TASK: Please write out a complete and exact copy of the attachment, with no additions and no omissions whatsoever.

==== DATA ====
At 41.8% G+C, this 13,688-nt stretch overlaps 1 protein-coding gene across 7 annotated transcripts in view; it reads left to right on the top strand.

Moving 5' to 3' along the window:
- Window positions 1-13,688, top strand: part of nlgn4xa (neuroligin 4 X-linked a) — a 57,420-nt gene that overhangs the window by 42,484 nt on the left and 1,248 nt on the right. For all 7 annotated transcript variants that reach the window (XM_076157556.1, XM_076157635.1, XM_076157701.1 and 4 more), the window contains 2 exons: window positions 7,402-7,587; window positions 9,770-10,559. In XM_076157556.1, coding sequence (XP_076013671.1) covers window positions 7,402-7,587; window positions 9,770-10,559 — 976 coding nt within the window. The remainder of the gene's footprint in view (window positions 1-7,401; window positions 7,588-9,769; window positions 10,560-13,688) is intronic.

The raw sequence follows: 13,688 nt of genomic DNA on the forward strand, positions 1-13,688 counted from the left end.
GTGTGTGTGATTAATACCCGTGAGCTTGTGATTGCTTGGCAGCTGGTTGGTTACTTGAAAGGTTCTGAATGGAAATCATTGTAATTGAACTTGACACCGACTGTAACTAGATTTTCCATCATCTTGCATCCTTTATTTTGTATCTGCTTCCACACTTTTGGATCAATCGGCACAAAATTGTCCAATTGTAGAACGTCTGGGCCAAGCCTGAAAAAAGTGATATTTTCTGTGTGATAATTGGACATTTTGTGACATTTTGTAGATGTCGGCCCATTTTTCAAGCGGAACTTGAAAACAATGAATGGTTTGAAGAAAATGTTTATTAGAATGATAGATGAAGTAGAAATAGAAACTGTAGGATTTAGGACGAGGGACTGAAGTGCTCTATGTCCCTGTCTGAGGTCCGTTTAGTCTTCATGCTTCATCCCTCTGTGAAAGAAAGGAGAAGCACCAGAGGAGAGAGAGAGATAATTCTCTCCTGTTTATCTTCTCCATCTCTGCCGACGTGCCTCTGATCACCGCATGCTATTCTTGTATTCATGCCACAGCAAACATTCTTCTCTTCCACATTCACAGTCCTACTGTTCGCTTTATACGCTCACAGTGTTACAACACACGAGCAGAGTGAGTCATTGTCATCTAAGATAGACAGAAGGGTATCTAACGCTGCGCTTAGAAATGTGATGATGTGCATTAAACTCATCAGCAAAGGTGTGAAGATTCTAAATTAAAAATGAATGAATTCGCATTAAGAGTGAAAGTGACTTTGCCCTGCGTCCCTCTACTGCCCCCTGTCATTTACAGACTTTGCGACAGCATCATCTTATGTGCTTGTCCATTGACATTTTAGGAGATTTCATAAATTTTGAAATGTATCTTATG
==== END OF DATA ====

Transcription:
At 41.8% G+C, this 13,688-nt stretch overlaps 1 protein-coding gene across 7 annotated transcripts in view; it reads left to right on the top strand.

Moving 5' to 3' along the window:
- Window positions 1-13,688, top strand: part of nlgn4xa (neuroligin 4 X-linked a) — a 57,420-nt gene that overhangs the window by 42,484 nt on the left and 1,248 nt on the right. For all 7 annotated transcript variants that reach the window (XM_076157556.1, XM_076157635.1, XM_076157701.1 and 4 more), the window contains 2 exons: window positions 7,402-7,587; window positions 9,770-10,559. In XM_076157556.1, coding sequence (XP_076013671.1) covers window positions 7,402-7,587; window positions 9,770-10,559 — 976 coding nt within the window. The remainder of the gene's footprint in view (window positions 1-7,401; window positions 7,588-9,769; window positions 10,560-13,688) is intronic.

The raw sequence follows: 13,688 nt of genomic DNA on the forward strand, positions 1-13,688 counted from the left end.
GTGTGTGTGATTAATACCCGTGAGCTTGTGATTGCTTGGCAGCTGGTTGGTTACTTGAAAGGTTCTGAATGGAAATCATTGTAATTGAACTTGACACCGACTGTAACTAGATTTTCCATCATCTTGCATCCTTTATTTTGTATCTGCTTCCACACTTTTGGATCAATCGGCACAAAATTGTCCAATTGTAGAACGTCTGGGCCAAGCCTGAAAAAAGTGATATTTTCTGTGTGATAATTGGACATTTTGTGACATTTTGTAGATGTCGGCCCATTTTTCAAGCGGAACTTGAAAACAATGAATGGTTTGAAGAAAATGTTTATTAGAATGATAGATGAAGTAGAAATAGAAACTGTAGGATTTAGGACGAGGGACTGAAGTGCTCTATGTCCCTGTCTGAGGTCCGTTTAGTCTTCATGCTTCATCCCTCTGTGAAAGAAAGGAGAAGCACCAGAGGAGAGAGAGAGATAATTCTCTCCTGTTTATCTTCTCCATCTCTGCCGACGTGCCTCTGATCACCGCATGCTATTCTTGTATTCATGCCACAGCAAACATTCTTCTCTTCCACATTCACAGTCCTACTGTTCGCTTTATACGCTCACAGTGTTACAACACACGAGCAGAGTGAGTCATTGTCATCTAAGATAGACAGAAGGGTATCTAACGCTGCGCTTAGAAATGTGATGATGTGCATTAAACTCATCAGCAAAGGTGTGAAGATTCTAAATTAAAAATGAATGAATTCGCATTAAGAGTGAAAGTGACTTTGCCCTGCGTCCCTCTACTGCCCCCTGTCATTTACAGACTTTGCGACAGCATCATCTTATGTGCTTGTCCATTGACATTTTAGGAGATTTCATAAATTTTGAAATGTATCTTATG